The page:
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Postby movieman1957 » March 11th, 2008, 10:14 am

I don't get -

-W.C. Fields
-Joan Crawford
-Bruce Springsteen
-enough sleep
Chris

"Time flies like an arrow, fruit flies like a banana."

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Ann Harding
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Postby Ann Harding » March 11th, 2008, 10:20 am

Actually, Movieman, I have also read Beds and Groucho and Me. I cannot remember them very well: I got them 20 years ago.....I nead to read them again!!! 8) It will be excellent therapy! :)

jdb1

Postby jdb1 » March 11th, 2008, 10:56 am

Me, I don't love the Marx Brothers, but I don't hate them either. I think I appreciate them more now than I did when I was younger, and their films were shown more often both on TV and in theaters. Now I get all the suggestive stuff that went over my head in the past. I think every one of their films has flashes of excellence, but with a lot of undisciplined-looking nonsense around the edges. However, I never find watching their films to be painful, only a bit trying, if you see too many at a time.

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Bogie
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Postby Bogie » March 11th, 2008, 2:12 pm

mrsl wrote:Charliechaplinfan:

I think I get what your Dad means about The Great Dictator. I personally do not find the movie funny because I see nothing Hitler ever said or did as an object of humor, nor anything anyone else says or does about him. He was so despicable, the kindest thing I can say about him is I'm glad he's dead.

Anne


I wonder if this is how Iraqis will think of the Bush family in future years. However, I think THE GREAT DICTATOR is a fabulous film. It's not so much funny as it points out how Hitler and the Axis' greed for power often make them into fools. Also you have to remember that no one really knew (well they did but chose to not believe) about the Final Solution so it was more acceptable to poke fun at these guys.

It also gives a great historical look at how Hitler and Company were satirized and in that way it's quite interesting. I love the final scene of the movie the most as it's Chaplin's first words on screen and as I recall was a moving speech.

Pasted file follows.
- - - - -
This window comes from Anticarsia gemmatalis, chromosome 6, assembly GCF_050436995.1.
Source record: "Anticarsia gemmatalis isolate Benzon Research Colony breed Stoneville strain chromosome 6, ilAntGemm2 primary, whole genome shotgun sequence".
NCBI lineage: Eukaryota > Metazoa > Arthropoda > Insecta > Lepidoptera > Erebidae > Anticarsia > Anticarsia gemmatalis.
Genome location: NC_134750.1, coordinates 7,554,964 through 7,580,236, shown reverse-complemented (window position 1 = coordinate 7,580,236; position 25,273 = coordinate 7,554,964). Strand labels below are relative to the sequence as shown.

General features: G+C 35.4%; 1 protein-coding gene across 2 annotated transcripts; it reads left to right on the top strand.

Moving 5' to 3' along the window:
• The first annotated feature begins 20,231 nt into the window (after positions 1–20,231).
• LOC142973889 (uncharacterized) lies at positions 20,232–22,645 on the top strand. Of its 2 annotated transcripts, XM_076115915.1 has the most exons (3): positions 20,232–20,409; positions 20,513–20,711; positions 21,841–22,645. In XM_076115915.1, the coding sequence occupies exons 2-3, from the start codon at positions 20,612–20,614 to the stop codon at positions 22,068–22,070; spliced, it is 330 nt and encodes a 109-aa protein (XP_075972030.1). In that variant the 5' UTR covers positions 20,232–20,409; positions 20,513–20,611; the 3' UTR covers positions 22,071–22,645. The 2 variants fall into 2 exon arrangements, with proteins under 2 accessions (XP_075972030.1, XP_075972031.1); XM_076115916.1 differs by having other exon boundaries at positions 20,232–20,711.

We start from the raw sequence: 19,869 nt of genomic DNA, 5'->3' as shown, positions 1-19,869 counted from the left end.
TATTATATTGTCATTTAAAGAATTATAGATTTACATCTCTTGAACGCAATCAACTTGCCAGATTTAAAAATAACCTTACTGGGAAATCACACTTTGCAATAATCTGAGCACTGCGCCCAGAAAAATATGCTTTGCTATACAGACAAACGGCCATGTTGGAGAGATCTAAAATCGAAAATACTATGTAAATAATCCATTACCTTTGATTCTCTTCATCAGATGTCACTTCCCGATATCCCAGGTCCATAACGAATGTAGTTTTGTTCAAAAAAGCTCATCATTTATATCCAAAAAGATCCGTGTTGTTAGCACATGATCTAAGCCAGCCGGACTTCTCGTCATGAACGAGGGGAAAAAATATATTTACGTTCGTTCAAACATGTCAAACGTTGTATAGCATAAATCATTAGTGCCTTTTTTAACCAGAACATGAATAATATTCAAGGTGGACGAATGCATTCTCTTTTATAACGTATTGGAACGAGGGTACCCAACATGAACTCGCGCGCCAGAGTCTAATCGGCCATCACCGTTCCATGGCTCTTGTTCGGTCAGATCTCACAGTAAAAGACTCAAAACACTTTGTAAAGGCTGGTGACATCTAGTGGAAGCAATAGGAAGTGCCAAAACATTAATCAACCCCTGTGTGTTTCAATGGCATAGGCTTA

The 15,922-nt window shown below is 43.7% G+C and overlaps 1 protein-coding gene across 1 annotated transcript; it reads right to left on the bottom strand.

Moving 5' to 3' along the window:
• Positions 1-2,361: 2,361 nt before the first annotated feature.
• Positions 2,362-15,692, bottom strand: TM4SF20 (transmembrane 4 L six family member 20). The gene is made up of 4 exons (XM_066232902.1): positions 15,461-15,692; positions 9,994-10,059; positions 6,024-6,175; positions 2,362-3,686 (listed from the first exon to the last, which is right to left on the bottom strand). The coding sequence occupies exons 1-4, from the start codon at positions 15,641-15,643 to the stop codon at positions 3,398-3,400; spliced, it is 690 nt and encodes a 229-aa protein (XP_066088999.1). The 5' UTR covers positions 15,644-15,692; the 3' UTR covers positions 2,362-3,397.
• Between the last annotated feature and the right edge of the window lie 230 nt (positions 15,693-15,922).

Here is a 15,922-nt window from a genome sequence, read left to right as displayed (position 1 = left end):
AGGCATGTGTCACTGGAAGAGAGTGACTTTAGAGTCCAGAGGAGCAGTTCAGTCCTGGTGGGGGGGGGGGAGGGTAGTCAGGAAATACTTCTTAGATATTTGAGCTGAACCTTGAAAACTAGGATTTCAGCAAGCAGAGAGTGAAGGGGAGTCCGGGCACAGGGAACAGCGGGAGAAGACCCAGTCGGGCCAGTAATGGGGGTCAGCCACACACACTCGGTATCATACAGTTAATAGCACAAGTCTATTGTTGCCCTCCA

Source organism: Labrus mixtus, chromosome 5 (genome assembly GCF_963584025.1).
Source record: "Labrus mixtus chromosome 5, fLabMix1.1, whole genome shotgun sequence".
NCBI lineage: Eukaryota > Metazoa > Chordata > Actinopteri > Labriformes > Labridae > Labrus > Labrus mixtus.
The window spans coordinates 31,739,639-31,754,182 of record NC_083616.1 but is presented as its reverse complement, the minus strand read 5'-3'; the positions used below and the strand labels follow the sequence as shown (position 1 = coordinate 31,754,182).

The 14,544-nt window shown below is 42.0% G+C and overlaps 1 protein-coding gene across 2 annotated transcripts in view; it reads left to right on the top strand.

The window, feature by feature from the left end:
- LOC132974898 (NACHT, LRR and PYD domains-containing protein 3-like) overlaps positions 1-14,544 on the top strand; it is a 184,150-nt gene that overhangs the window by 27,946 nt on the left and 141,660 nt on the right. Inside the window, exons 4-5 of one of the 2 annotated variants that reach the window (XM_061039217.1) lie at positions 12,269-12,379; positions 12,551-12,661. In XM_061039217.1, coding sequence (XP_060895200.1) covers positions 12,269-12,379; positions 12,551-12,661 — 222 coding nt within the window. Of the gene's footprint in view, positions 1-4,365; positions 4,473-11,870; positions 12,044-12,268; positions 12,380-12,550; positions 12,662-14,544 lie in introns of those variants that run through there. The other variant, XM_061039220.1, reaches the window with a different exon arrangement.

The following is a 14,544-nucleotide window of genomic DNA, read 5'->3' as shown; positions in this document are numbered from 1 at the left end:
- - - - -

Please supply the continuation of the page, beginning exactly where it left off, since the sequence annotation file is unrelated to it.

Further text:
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charliechaplinfan
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Postby charliechaplinfan » March 11th, 2008, 3:08 pm

Charlie Chaplin is on record as saying if he knew about the death camps he would never have made the film. Maybe I should have pointed that out to Dad.

I agree with Annharding about the impact of The Great Dictator and To Be Or Not To Be.

Movieman, you don't get enough sleep, have you got two small children who wake up in the middle of the night too :roll:

John M I felt the same about Lord of The Rings. I went with my husband, I've never known time drag so much.

I'm glad I'm in good company :D
Failure is unimportant. It takes courage to make a fool of yourself - Charlie Chaplin

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movieman1957
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Postby movieman1957 » March 11th, 2008, 3:23 pm

charliechaplinfan wrote:

Movieman, you don't get enough sleep, have you got two small children who wake up in the middle of the night too :roll:



No. I have a 20 year old son and a 17 year old daughter. While that presents its own problems none of them involve sleep. (They sleep pretty well.)

I frequently can't turn my head off. I tend to worry.
Chris

"Time flies like an arrow, fruit flies like a banana."